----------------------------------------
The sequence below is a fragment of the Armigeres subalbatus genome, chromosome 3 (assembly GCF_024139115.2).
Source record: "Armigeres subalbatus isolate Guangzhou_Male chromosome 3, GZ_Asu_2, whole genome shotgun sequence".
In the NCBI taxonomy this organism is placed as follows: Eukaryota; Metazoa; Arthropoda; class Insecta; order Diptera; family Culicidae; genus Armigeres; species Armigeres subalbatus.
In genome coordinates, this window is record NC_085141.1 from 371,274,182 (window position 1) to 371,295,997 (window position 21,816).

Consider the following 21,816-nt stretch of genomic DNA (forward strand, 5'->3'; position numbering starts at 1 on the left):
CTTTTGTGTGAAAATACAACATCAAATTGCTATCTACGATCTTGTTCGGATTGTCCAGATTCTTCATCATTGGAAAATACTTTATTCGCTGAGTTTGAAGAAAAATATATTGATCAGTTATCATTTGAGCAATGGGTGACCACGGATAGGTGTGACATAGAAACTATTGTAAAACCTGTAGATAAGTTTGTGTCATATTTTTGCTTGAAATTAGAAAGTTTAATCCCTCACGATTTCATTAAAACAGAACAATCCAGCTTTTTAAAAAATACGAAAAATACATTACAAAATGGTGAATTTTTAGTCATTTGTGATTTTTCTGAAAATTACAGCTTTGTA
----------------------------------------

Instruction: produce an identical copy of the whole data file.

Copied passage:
The sequence below is a fragment of the Armigeres subalbatus genome, chromosome 3 (assembly GCF_024139115.2).
Source record: "Armigeres subalbatus isolate Guangzhou_Male chromosome 3, GZ_Asu_2, whole genome shotgun sequence".
In the NCBI taxonomy this organism is placed as follows: Eukaryota; Metazoa; Arthropoda; class Insecta; order Diptera; family Culicidae; genus Armigeres; species Armigeres subalbatus.
In genome coordinates, this window is record NC_085141.1 from 371,274,182 (window position 1) to 371,295,997 (window position 21,816).

Consider the following 21,816-nt stretch of genomic DNA (forward strand, 5'->3'; position numbering starts at 1 on the left):
CTTTTGTGTGAAAATACAACATCAAATTGCTATCTACGATCTTGTTCGGATTGTCCAGATTCTTCATCATTGGAAAATACTTTATTCGCTGAGTTTGAAGAAAAATATATTGATCAGTTATCATTTGAGCAATGGGTGACCACGGATAGGTGTGACATAGAAACTATTGTAAAACCTGTAGATAAGTTTGTGTCATATTTTTGCTTGAAATTAGAAAGTTTAATCCCTCACGATTTCATTAAAACAGAACAATCCAGCTTTTTAAAAAATACGAAAAATACATTACAAAATGGTGAATTTTTAGTCATTTGTGATTTTTCTGAAAATTACAGCTTTGTA